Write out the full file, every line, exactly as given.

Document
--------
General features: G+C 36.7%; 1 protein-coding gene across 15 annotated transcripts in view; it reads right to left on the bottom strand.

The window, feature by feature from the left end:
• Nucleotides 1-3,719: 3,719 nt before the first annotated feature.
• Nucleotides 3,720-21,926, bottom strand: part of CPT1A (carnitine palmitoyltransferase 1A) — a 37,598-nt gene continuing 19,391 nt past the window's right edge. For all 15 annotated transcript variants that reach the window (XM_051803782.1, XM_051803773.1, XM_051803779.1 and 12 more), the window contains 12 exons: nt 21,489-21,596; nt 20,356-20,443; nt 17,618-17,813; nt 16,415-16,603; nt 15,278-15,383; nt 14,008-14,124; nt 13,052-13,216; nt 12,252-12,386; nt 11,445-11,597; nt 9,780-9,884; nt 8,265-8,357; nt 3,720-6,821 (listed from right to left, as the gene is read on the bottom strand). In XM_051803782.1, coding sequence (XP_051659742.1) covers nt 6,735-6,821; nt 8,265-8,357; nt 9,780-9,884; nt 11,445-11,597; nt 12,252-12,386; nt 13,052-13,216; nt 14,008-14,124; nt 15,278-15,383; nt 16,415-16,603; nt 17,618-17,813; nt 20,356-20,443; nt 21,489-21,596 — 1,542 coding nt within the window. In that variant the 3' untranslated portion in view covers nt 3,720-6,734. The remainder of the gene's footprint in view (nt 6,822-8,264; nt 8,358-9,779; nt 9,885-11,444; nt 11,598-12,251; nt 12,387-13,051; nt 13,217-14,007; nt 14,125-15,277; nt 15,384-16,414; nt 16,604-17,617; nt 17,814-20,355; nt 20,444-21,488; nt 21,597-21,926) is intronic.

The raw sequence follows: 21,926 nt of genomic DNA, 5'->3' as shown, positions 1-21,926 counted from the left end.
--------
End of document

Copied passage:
General features: G+C 36.7%; 1 protein-coding gene across 15 annotated transcripts in view; it reads right to left on the bottom strand.

The window, feature by feature from the left end:
• Nucleotides 1-3,719: 3,719 nt before the first annotated feature.
• Nucleotides 3,720-21,926, bottom strand: part of CPT1A (carnitine palmitoyltransferase 1A) — a 37,598-nt gene continuing 19,391 nt past the window's right edge. For all 15 annotated transcript variants that reach the window (XM_051803782.1, XM_051803773.1, XM_051803779.1 and 12 more), the window contains 12 exons: nt 21,489-21,596; nt 20,356-20,443; nt 17,618-17,813; nt 16,415-16,603; nt 15,278-15,383; nt 14,008-14,124; nt 13,052-13,216; nt 12,252-12,386; nt 11,445-11,597; nt 9,780-9,884; nt 8,265-8,357; nt 3,720-6,821 (listed from right to left, as the gene is read on the bottom strand). In XM_051803782.1, coding sequence (XP_051659742.1) covers nt 6,735-6,821; nt 8,265-8,357; nt 9,780-9,884; nt 11,445-11,597; nt 12,252-12,386; nt 13,052-13,216; nt 14,008-14,124; nt 15,278-15,383; nt 16,415-16,603; nt 17,618-17,813; nt 20,356-20,443; nt 21,489-21,596 — 1,542 coding nt within the window. In that variant the 3' untranslated portion in view covers nt 3,720-6,734. The remainder of the gene's footprint in view (nt 6,822-8,264; nt 8,358-9,779; nt 9,885-11,444; nt 11,598-12,251; nt 12,387-13,051; nt 13,217-14,007; nt 14,125-15,277; nt 15,384-16,414; nt 16,604-17,617; nt 17,814-20,355; nt 20,444-21,488; nt 21,597-21,926) is intronic.

The raw sequence follows: 21,926 nt of genomic DNA, 5'->3' as shown, positions 1-21,926 counted from the left end.